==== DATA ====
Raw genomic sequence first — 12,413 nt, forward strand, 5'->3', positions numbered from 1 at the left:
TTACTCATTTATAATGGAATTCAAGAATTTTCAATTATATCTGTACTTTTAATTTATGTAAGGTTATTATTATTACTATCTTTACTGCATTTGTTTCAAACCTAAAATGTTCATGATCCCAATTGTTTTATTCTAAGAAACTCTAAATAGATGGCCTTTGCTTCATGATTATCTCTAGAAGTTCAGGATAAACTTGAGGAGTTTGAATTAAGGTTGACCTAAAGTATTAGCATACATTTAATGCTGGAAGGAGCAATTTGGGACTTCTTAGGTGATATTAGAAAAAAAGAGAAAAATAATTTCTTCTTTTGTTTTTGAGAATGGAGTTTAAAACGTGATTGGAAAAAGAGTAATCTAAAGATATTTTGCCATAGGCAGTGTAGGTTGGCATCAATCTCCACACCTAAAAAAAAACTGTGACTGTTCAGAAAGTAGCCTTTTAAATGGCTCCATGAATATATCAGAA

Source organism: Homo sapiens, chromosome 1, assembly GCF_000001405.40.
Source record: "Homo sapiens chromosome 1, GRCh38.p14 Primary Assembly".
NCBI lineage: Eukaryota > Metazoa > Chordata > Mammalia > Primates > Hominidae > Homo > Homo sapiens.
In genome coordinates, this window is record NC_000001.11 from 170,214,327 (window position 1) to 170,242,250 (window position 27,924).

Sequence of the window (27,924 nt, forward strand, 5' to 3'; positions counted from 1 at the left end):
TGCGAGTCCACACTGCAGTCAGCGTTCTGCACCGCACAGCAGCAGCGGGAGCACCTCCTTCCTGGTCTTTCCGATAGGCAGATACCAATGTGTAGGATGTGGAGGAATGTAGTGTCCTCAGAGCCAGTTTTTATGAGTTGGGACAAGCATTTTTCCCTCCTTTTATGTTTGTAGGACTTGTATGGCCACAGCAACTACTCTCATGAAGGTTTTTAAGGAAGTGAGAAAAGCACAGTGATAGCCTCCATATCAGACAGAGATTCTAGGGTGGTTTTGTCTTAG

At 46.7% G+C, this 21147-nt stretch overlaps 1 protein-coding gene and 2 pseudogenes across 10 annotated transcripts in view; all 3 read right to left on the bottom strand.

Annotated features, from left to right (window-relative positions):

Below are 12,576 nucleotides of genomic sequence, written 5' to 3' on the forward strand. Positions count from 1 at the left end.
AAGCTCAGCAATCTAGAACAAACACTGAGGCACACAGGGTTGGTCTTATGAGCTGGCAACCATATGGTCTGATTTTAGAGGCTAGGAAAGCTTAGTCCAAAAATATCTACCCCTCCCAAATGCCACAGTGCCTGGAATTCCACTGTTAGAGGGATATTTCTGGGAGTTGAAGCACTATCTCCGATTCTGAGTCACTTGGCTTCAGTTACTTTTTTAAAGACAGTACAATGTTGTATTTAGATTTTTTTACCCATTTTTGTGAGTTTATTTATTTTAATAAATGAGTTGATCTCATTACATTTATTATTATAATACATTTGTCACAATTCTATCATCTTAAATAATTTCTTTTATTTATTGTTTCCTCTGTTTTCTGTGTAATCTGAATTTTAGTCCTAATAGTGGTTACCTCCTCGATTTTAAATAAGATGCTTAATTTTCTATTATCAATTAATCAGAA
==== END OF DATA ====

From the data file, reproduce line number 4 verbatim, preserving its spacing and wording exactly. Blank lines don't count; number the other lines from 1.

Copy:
Source record: "Homo sapiens chromosome 1, GRCh38.p14 Primary Assembly".